WHEN you write, you make an incision. You make a cut and think you know what follows.
Sometimes, the writing surprises. The sliver opens and a stranger looks out. You cannot look away. You can. You want to. You don’t want to.
Writing is pain. It should come with the standard warning for danger zones: DO NOT ENTER.
I should have said this when I was invited by the “Tug-ani,” the official student publication of the University of the Philippines (UP) Cebu.
Michelle Grace Cabrales, a Business Management student who’s the current Tug-ani EIC, and her team invited writers to discuss the craft and make a critique of articles submitted by the participants.
I chose covering human trafficking to jumpstart the talk on features, which two-time Pulitzer Prize-winning journalist Jon Franklin likens to “news of the emotions”.
Students of UP and the University of San Carlos showed up for the Friday talk, which included fellow teacher and writer Joanalyn Gabales and our resident cat, Walter Stefano.
Our small group discussed after my talk our reactions to four articles written by “Tug-ani" writers. Claire Michaela Obejas, a Psychology major who wrote one of the articles, asked how one knew which voice to follow when a writer found herself shifting from one point of view to another in the course of writing an article.
During the workshop, my response addressed the question as a technical one involving planning and publication: on an assignment, a writer discussed with the editor the desired format, angle, length, and deadline.
If contributing an article, a writer has better chances of publishing if he or she scopes out the targeted section, the ratio of text to graphics, and the targeted audience.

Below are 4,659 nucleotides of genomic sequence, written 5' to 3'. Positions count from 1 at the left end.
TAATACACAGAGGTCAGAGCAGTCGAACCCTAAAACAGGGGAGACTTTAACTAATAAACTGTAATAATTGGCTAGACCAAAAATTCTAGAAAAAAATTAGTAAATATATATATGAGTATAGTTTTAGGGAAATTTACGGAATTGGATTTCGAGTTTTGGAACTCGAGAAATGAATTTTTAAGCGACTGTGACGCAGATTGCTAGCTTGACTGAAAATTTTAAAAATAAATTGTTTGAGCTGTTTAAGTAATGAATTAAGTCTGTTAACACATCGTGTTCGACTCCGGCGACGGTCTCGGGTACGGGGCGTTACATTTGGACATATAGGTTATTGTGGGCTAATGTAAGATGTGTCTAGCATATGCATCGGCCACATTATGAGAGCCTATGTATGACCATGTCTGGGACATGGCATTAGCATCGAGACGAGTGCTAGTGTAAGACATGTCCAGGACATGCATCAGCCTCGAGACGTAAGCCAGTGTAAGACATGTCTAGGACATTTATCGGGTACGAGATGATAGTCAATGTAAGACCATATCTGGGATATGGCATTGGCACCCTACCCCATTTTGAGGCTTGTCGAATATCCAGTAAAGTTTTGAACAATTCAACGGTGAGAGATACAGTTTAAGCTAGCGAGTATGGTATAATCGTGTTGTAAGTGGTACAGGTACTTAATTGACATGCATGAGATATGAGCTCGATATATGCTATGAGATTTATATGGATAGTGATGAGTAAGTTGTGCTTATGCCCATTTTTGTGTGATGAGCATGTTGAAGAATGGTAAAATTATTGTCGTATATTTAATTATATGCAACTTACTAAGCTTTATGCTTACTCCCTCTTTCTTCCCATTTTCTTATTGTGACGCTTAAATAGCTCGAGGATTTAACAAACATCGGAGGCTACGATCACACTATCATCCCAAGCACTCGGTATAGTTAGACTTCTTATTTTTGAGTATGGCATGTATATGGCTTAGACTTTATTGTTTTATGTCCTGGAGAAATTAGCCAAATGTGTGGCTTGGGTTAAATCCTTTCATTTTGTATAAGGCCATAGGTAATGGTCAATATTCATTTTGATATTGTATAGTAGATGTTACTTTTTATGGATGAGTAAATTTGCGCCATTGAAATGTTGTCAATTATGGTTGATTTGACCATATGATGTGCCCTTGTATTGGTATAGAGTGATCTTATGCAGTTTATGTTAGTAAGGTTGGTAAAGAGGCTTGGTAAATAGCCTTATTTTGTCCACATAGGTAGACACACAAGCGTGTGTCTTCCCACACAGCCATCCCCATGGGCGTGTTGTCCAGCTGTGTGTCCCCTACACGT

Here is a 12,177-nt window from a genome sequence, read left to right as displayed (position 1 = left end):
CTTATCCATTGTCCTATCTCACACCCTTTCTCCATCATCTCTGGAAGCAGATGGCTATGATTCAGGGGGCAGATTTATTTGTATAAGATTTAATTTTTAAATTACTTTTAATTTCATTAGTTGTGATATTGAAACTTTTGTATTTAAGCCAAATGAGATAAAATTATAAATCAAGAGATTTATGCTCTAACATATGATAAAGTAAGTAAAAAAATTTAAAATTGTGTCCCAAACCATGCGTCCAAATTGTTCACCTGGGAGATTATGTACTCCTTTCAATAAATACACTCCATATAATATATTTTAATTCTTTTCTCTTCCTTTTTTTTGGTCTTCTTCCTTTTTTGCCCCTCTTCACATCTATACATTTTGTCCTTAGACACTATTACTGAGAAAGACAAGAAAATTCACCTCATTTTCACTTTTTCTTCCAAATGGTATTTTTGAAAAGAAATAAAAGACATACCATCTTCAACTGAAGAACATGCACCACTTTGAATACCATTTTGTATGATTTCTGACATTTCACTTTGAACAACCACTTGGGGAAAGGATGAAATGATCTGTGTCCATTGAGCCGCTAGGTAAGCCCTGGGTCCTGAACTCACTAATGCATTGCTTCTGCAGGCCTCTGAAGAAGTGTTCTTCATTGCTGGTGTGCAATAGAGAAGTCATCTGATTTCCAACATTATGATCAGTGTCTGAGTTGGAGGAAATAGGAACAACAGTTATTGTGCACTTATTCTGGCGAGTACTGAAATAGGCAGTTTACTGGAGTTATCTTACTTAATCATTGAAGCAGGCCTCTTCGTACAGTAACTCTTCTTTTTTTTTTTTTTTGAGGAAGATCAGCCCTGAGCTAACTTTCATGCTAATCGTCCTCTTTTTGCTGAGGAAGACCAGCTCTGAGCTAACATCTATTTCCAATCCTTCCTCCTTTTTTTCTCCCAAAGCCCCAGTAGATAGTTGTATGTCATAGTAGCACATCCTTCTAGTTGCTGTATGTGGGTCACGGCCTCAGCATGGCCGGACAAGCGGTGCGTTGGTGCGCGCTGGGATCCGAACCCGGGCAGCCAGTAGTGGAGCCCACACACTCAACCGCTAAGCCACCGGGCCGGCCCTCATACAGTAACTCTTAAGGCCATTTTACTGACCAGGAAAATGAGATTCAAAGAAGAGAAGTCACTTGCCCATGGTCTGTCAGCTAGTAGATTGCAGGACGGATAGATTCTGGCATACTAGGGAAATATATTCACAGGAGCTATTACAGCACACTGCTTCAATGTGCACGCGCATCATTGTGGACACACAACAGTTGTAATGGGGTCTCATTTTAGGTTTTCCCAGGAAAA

Yet, Claire’s question went beyond the challenges of deadline and market. Striking out beyond the safe harbor of information and “verifiable” truth, a writer can wander without noticing into the quagmire of memory, introspection, and self-conflict.
When one finally notices the water rising, what act of self-preservation does one choose: retreating back to the shallows or going into the deep?
In a movie directed by Wong Kar-Wai, a journalist and a secretary discover that their spouses are having an affair.
“In the Mood for Love” is set in Hong Kong in the 1960s, which Wong depicts as a claustrophobic prison of cramped apartments, nosy neighbors, and double standards.
Albeit betrayed, the protagonists do not want to betray their spouses. Or think they don’t.
Not even his profession in dealing with truth saves the man from self-deception.
Beyond the tidy rules of grammar, writers learn that paper cuts are the deepest, “the most unkindest cut of all”.
*First published in SunStar Cebu’s July 16, 2017 issue of the Sunday editorial-page column, “Matamata”
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